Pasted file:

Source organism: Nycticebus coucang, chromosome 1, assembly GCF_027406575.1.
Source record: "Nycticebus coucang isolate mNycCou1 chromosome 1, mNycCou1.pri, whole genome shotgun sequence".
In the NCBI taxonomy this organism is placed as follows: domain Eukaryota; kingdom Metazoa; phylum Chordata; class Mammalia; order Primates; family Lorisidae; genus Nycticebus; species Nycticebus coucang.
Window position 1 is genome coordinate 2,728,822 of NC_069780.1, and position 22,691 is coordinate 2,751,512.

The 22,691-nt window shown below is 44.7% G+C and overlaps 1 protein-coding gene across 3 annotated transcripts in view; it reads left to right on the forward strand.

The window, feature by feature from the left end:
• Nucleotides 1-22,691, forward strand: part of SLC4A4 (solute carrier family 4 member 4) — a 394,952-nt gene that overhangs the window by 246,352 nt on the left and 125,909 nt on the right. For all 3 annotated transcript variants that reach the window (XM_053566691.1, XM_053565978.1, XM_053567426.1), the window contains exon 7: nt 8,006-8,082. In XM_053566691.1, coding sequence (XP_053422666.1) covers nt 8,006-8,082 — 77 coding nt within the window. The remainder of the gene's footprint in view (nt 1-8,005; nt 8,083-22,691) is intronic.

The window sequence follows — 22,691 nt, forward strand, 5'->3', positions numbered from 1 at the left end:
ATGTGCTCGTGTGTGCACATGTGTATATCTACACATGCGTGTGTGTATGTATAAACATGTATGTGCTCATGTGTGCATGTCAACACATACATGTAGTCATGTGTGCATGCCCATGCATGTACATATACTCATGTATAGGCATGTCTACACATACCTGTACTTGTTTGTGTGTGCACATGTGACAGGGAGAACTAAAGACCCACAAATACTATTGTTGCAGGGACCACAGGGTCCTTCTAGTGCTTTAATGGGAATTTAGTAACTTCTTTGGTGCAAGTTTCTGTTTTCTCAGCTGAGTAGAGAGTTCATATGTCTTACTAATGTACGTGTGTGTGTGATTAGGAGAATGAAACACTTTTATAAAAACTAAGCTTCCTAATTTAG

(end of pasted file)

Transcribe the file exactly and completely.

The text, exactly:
Source organism: Nycticebus coucang, chromosome 1, assembly GCF_027406575.1.
Source record: "Nycticebus coucang isolate mNycCou1 chromosome 1, mNycCou1.pri, whole genome shotgun sequence".
In the NCBI taxonomy this organism is placed as follows: domain Eukaryota; kingdom Metazoa; phylum Chordata; class Mammalia; order Primates; family Lorisidae; genus Nycticebus; species Nycticebus coucang.
Window position 1 is genome coordinate 2,728,822 of NC_069780.1, and position 22,691 is coordinate 2,751,512.

The 22,691-nt window shown below is 44.7% G+C and overlaps 1 protein-coding gene across 3 annotated transcripts in view; it reads left to right on the forward strand.

The window, feature by feature from the left end:
• Nucleotides 1-22,691, forward strand: part of SLC4A4 (solute carrier family 4 member 4) — a 394,952-nt gene that overhangs the window by 246,352 nt on the left and 125,909 nt on the right. For all 3 annotated transcript variants that reach the window (XM_053566691.1, XM_053565978.1, XM_053567426.1), the window contains exon 7: nt 8,006-8,082. In XM_053566691.1, coding sequence (XP_053422666.1) covers nt 8,006-8,082 — 77 coding nt within the window. The remainder of the gene's footprint in view (nt 1-8,005; nt 8,083-22,691) is intronic.

The window sequence follows — 22,691 nt, forward strand, 5'->3', positions numbered from 1 at the left end:
ATGTGCTCGTGTGTGCACATGTGTATATCTACACATGCGTGTGTGTATGTATAAACATGTATGTGCTCATGTGTGCATGTCAACACATACATGTAGTCATGTGTGCATGCCCATGCATGTACATATACTCATGTATAGGCATGTCTACACATACCTGTACTTGTTTGTGTGTGCACATGTGACAGGGAGAACTAAAGACCCACAAATACTATTGTTGCAGGGACCACAGGGTCCTTCTAGTGCTTTAATGGGAATTTAGTAACTTCTTTGGTGCAAGTTTCTGTTTTCTCAGCTGAGTAGAGAGTTCATATGTCTTACTAATGTACGTGTGTGTGTGATTAGGAGAATGAAACACTTTTATAAAAACTAAGCTTCCTAATTTAG